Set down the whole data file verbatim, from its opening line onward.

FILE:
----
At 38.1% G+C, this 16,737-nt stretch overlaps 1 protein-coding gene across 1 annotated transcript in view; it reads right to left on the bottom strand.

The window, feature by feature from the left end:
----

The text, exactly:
At 38.1% G+C, this 16,737-nt stretch overlaps 1 protein-coding gene across 1 annotated transcript in view; it reads right to left on the bottom strand.

The window, feature by feature from the left end: